A good example can be found at:


You also see that a stable point is not necessarily a pleasant point, but more on that later.

The immediate vicinity of the deepest point of such a stable place (a valley) is called a ‘basin’. That is the environment where the state of a system always wants to move to the same place (namely the deepest point of that valley).

This landscape changes during the life of a cell. This landscape also has other stable places, with, in this case, the most extreme being that of the dead state.

A marble on a fractal landscape

You can theoretically create such a landscape for other organic systems, for example for yourself. You can assume that this is a large landscape, with a few large valleys, with many small hills and valleys inside. Being awake and sleeping state are examples of 2 large valleys, and there are undoubtedly many small hills and valleys (think fractal), between which your body constantly varies (often without you noticing this!). All kinds of metabolic processes and interactions with the environment can cause your body to roll from one state to another (such as the marble on the image above).

Our body is so complex that we cannot determine the actual landscape, but I have tried to make a profile:

The plateau on top can be seen as an environment of normal, healthy conditions. The hillside landscape on top therefore shows the various possible healthy / normal states. Around it is a high edge to a lower lying area. You can see this as all sorts of illnesses. It takes a virus or bacteria (or accident) quite a bit of effort to push the body over that highest edge, to these ‘disease states’. The body then falls into a lower energy state. And it takes the immune system, or a doctor etc, then again a lot of effort to push the body over the highest edge to the inner ring, to health!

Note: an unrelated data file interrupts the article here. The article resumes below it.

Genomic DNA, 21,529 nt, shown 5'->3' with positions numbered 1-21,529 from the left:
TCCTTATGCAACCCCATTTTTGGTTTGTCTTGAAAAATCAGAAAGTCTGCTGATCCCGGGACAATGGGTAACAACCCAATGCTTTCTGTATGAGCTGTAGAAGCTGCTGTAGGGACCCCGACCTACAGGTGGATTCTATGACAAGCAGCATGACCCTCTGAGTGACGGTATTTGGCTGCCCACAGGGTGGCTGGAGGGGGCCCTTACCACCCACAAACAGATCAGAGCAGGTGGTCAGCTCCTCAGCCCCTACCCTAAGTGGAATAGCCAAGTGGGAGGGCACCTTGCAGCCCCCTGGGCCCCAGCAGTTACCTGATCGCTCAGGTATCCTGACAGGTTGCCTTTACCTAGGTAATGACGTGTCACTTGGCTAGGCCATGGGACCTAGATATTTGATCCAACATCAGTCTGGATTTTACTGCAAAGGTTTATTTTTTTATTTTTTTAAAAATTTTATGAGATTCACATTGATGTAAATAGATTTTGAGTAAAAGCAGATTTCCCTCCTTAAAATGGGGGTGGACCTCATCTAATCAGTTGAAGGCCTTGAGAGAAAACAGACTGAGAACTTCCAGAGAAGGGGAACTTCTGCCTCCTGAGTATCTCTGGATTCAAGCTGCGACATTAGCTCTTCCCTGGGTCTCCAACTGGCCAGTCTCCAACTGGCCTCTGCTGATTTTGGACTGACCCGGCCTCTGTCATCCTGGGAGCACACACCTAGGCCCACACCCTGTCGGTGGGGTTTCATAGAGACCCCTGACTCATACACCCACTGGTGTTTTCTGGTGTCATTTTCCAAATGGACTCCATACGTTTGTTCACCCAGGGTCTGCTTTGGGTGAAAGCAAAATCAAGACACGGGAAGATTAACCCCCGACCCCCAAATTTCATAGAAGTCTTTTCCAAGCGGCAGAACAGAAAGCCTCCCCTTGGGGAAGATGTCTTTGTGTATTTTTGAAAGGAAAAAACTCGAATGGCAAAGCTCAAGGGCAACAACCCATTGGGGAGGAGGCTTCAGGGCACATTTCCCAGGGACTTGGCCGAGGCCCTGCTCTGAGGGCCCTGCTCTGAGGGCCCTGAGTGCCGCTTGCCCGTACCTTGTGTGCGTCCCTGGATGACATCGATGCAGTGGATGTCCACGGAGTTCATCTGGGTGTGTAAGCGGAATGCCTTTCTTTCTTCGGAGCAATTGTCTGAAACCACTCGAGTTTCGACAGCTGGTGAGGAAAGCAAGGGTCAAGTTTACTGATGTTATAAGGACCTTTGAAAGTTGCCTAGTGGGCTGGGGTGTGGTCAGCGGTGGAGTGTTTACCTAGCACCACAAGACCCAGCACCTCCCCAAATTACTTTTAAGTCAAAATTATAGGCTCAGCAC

It is clear that a few more pushes ‘in the wrong direction’ causes the system to become completely unstable and die. Again: this landscape itself changes during the life course of the organism. In the end there are of course much lower edges, or channels that run out.

Each concentric ring represents a kind of stability plateau, with small variations within it. In principle, the following will apply: the more complex a system, the higher these plateaus can be. And the surface of these plateaus, along with the height of the edges, are factors that reflect the stability of the system.

Again: this is a highly simplified representation. We cannot determine what it really looks like. In reality, this picture of your body looks much more complicated anyway. Moreover, this is only a 2-dimensional representation of the landscape (with the height as a systemic energy level), whereas in reality this is a high-dimensional landscape.

In part 2, I will elaborate on these types of landscapes and how we could use them to develop a new type of indicators for the health of our socio-economic and ecological domains.